Our next show….
Our next show….
Preston Coiner was “retired” but you’d hardly have known it. He worked every day: on volunteer work in his community, on renovating old buildings, and on art and woodworking projects at home. When his feet stopped moving and there was someone nearby to talk to, he could tell stories and share recollections for hours (no exaggeration) of the “old” Charlottesville where he grew up.
Preston spent his career in the junk business, salvaging metal from demolition projects and processing metal materials at his scrap metal business, Coiner’s, on the east side of town. Preston was a big man from his teen years on, with the strong hands of someone who never shied away from work. His stories often included experiences (adventures, even) in the junk business. The tales usually had a humorous twist or some significant tie-in to C’ville history.
He kept an office on East Market Street for years and in late 2011 moved it to a beautifully renovated building on High Street. He lived close enough to walk to and from the office. He was still hands-on with a lot of the renovation work, indeed it was an accident on an historic preservation project that led to his death in September 2012.
His stories were funny and clever but Preston often wove in a bit of wisdom or advice on working and living well. He never seemed to mind his humble background as a junk man without a college degree. It kept him modest, certainly more modest than is typical of someone with even a fraction of the accomplishments Preston has had. He was successful in business and turned that success into useful volunteer work and dedication to historic preservation, something his widow, Julie has continued with the 2012-14 renovation of the Young Building on Carlton Avenue. Preston loved to tell the stories but did not necessarily discuss his achievements. It took many months of me asking before he revealed the impressive range of properties he had owned and restored.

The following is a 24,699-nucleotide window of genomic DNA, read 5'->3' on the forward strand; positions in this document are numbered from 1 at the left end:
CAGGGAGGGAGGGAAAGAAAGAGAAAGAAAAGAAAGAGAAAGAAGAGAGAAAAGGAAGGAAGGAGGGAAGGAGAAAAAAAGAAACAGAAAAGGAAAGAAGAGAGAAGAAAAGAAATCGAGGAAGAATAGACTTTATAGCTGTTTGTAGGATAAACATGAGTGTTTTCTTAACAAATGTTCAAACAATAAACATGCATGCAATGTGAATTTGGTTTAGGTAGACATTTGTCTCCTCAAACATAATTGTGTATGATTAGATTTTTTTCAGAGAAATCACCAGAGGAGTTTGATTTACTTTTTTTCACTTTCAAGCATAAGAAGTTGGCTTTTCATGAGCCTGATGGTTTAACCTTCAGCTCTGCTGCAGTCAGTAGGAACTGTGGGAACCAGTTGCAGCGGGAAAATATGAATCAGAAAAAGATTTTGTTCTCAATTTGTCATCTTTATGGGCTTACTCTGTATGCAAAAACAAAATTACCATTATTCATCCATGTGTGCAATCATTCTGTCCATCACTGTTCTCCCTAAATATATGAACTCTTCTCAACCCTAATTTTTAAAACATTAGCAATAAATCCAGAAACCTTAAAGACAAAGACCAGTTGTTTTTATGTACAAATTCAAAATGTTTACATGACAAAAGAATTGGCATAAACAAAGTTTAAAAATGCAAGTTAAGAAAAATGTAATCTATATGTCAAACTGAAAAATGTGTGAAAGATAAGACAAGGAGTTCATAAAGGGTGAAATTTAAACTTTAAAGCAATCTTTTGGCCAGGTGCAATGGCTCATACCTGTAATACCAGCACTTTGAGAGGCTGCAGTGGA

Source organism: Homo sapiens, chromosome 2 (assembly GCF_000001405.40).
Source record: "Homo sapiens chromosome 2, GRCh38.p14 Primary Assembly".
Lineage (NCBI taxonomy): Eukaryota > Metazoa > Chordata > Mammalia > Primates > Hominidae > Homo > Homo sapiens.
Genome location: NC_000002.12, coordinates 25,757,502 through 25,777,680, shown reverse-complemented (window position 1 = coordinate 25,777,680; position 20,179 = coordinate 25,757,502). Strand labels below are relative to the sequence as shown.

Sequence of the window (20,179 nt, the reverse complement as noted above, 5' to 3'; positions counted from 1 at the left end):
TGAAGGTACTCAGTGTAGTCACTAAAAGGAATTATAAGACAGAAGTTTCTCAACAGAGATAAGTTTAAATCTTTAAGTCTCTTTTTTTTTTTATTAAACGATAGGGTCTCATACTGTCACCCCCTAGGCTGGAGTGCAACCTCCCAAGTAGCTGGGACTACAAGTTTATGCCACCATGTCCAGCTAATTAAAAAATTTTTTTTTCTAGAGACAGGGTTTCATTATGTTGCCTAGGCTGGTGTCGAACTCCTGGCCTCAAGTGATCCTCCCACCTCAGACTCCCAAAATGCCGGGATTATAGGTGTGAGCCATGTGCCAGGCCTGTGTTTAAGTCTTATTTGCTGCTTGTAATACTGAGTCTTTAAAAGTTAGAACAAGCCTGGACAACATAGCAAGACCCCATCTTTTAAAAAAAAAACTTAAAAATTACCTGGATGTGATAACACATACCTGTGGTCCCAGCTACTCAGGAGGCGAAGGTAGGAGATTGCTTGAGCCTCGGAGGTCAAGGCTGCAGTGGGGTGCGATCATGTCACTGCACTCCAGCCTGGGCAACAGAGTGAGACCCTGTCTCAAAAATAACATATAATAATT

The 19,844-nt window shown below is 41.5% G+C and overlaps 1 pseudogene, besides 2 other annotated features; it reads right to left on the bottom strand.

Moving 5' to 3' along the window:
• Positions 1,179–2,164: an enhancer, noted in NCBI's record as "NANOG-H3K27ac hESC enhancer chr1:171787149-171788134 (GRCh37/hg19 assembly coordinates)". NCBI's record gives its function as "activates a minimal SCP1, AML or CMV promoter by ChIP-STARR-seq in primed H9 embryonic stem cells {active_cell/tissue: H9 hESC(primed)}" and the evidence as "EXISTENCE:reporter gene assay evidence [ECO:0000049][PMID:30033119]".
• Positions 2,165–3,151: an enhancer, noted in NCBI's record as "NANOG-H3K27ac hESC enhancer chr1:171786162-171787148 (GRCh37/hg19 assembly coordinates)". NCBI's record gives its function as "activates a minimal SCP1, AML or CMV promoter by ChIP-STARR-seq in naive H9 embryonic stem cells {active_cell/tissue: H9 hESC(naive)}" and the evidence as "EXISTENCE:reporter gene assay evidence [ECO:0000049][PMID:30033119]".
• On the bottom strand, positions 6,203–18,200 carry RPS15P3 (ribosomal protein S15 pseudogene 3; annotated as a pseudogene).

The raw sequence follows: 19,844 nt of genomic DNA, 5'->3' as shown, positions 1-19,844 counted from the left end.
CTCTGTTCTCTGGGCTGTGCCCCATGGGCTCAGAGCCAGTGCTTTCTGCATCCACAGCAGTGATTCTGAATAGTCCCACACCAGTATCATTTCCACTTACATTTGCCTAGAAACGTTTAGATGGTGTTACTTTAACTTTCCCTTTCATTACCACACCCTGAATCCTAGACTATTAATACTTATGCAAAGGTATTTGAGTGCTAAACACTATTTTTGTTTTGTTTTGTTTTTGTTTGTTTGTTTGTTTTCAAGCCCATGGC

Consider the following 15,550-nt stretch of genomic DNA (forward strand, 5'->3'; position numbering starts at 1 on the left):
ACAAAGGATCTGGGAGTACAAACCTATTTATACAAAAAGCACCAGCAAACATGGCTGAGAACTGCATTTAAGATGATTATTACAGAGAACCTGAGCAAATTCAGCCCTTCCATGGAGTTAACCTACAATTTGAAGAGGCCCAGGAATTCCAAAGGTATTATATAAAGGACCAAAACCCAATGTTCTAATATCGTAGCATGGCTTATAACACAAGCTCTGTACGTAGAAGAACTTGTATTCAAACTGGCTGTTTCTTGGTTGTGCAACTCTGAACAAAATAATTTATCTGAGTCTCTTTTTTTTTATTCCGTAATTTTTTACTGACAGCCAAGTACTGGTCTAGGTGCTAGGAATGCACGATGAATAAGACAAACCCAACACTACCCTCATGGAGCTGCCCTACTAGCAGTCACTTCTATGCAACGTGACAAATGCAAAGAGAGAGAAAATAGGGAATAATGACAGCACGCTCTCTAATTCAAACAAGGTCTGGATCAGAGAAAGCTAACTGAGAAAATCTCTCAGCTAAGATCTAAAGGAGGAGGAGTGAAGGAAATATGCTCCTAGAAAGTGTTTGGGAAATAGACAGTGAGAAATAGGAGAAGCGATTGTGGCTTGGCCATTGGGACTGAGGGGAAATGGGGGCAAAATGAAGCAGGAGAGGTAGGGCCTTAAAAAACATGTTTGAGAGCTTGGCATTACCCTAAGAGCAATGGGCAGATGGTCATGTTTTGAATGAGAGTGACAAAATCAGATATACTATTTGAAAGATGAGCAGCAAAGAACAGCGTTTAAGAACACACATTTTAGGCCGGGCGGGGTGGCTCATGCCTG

Rarely does a day pass that I don’t think of something I wish I could ask Preston: “What was that building before?” “When did they use that material?” “Who lived here back then?” As I have learned more about local history and done research at UVA and through other local resources, I want to share these new discoveries with Preston: “Did you know that restaurant used to be here!” “That was the same owner as the building three blocks over!” “That family goes back to the early ninetieth century in Charlottesville!” Tid-bits that might bore anyone else, but things that I know he would appreciate and store away, adding to his vast knowledge of his life-long hometown.
I miss our long walks on the downtown mall, sharing observations, and I miss driving the backstreets of town trying to piece together some architectural mystery.
But if I had just more more day, one more afternoon with Preston, I think I would just sit there on the front steps of his house in North Downtown and listen.
“Listen to your junk man…” –Bruce Springsteen from “New York City Serenade”
More pics can be found in this post I did a year ago.
Color photos by Steve Trumbull. B&W images of Preston courtesy the Coiner Family. Main Street photograph by Ed Roseberry.
Less than an hour south of C’ville on the historic estate of Oak Ridge in Nelson County, Lockn’ 2014, a four-day music festival took place in early September. C’ville Images was there to capture a bit of the sights of the musicians on stage and the festival-goers on the lawn that made for an entertaining and lively weekend. Here’s our photo essay of the event. Mostly crowd shots, a few band pics (highlight: Del McCoury Band playing with the Preservation Hall Jazz Band). By day four we bagged the camera and just enjoyed the music.